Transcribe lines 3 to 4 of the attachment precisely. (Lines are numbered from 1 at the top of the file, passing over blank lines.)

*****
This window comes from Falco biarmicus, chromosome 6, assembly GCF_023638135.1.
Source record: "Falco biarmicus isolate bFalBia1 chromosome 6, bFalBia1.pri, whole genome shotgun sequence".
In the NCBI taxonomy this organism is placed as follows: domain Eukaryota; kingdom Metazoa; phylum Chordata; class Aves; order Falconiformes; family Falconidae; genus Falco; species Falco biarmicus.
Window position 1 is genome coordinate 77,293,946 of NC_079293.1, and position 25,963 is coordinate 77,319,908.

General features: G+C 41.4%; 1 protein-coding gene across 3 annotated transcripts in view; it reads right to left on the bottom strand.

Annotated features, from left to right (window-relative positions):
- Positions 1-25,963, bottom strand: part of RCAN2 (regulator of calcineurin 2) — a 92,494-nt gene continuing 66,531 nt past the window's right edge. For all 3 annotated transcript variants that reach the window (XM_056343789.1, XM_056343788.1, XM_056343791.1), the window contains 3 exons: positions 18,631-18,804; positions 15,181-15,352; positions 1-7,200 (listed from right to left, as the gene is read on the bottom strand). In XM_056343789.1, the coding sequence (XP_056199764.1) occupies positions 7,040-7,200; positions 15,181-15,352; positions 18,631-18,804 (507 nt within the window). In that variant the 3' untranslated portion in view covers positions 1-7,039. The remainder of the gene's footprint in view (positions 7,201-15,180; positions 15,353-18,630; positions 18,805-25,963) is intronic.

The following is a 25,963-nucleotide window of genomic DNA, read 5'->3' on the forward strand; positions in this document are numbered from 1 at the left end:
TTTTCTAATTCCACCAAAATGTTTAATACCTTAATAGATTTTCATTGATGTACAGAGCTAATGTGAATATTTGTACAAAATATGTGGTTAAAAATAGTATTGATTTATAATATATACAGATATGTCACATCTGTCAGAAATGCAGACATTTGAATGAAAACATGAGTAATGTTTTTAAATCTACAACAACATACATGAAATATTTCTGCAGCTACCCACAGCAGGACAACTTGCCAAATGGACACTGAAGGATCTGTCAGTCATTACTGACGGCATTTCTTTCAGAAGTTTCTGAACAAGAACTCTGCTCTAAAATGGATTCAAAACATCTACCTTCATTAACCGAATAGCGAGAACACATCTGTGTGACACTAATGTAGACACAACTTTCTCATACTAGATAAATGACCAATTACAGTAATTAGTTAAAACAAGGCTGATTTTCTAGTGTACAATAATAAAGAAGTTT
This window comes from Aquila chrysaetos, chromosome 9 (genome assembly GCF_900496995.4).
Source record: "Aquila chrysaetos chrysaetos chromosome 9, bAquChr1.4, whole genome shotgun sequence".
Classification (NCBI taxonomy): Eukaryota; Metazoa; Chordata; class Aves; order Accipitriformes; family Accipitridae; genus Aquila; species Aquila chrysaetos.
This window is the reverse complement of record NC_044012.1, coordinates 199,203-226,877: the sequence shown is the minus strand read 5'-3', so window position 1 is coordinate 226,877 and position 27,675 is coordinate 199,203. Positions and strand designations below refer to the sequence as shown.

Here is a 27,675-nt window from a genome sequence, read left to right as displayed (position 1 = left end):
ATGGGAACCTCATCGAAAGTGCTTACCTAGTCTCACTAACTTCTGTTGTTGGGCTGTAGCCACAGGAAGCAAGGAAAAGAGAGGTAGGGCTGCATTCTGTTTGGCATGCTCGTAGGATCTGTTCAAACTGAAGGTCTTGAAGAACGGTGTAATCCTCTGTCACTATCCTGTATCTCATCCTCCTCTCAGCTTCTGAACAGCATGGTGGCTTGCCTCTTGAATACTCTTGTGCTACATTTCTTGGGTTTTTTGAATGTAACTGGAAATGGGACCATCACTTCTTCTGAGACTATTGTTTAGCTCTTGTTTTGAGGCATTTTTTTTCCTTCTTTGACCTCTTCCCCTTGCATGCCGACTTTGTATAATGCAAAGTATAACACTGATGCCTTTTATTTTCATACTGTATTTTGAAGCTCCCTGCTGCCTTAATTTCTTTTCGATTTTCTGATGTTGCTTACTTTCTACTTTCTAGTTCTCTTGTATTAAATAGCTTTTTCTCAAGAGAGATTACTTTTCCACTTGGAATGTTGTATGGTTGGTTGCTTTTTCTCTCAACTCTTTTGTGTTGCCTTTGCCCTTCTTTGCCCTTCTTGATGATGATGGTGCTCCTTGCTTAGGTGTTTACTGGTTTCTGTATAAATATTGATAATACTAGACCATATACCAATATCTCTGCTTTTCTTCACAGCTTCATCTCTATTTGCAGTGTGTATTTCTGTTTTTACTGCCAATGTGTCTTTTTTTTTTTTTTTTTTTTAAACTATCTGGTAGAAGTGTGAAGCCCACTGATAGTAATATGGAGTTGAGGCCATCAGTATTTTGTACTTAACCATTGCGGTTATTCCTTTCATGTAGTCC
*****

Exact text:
In the NCBI taxonomy this organism is placed as follows: domain Eukaryota; kingdom Metazoa; phylum Chordata; class Aves; order Falconiformes; family Falconidae; genus Falco; species Falco biarmicus.
Window position 1 is genome coordinate 77,293,946 of NC_079293.1, and position 25,963 is coordinate 77,319,908.